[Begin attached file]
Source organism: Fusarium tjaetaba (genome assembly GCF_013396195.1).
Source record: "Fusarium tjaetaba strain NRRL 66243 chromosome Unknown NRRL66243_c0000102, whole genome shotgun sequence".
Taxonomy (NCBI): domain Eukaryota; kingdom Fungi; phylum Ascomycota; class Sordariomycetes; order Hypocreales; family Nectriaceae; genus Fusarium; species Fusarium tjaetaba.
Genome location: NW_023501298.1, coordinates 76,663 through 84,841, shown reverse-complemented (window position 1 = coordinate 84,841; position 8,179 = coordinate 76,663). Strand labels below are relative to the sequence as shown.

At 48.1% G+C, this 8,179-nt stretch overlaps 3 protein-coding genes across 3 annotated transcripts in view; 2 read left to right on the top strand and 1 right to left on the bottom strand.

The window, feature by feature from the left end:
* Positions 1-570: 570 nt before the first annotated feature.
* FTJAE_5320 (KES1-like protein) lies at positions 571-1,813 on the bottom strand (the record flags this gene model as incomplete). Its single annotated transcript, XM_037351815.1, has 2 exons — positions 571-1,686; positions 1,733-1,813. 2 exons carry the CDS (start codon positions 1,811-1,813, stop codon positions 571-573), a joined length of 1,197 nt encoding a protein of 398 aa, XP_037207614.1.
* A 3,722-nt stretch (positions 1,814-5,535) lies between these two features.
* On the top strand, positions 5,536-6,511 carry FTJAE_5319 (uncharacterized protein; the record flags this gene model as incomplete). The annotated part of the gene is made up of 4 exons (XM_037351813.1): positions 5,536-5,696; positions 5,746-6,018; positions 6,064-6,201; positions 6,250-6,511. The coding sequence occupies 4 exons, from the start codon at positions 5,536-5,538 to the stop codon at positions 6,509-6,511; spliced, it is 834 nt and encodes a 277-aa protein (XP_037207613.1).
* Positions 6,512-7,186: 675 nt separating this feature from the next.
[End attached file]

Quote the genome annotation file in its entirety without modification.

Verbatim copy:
Source organism: Fusarium tjaetaba (genome assembly GCF_013396195.1).
Source record: "Fusarium tjaetaba strain NRRL 66243 chromosome Unknown NRRL66243_c0000102, whole genome shotgun sequence".
Taxonomy (NCBI): domain Eukaryota; kingdom Fungi; phylum Ascomycota; class Sordariomycetes; order Hypocreales; family Nectriaceae; genus Fusarium; species Fusarium tjaetaba.
Genome location: NW_023501298.1, coordinates 76,663 through 84,841, shown reverse-complemented (window position 1 = coordinate 84,841; position 8,179 = coordinate 76,663). Strand labels below are relative to the sequence as shown.

At 48.1% G+C, this 8,179-nt stretch overlaps 3 protein-coding genes across 3 annotated transcripts in view; 2 read left to right on the top strand and 1 right to left on the bottom strand.

The window, feature by feature from the left end:
* Positions 1-570: 570 nt before the first annotated feature.
* FTJAE_5320 (KES1-like protein) lies at positions 571-1,813 on the bottom strand (the record flags this gene model as incomplete). Its single annotated transcript, XM_037351815.1, has 2 exons — positions 571-1,686; positions 1,733-1,813. 2 exons carry the CDS (start codon positions 1,811-1,813, stop codon positions 571-573), a joined length of 1,197 nt encoding a protein of 398 aa, XP_037207614.1.
* A 3,722-nt stretch (positions 1,814-5,535) lies between these two features.
* On the top strand, positions 5,536-6,511 carry FTJAE_5319 (uncharacterized protein; the record flags this gene model as incomplete). The annotated part of the gene is made up of 4 exons (XM_037351813.1): positions 5,536-5,696; positions 5,746-6,018; positions 6,064-6,201; positions 6,250-6,511. The coding sequence occupies 4 exons, from the start codon at positions 5,536-5,538 to the stop codon at positions 6,509-6,511; spliced, it is 834 nt and encodes a 277-aa protein (XP_037207613.1).
* Positions 6,512-7,186: 675 nt separating this feature from the next.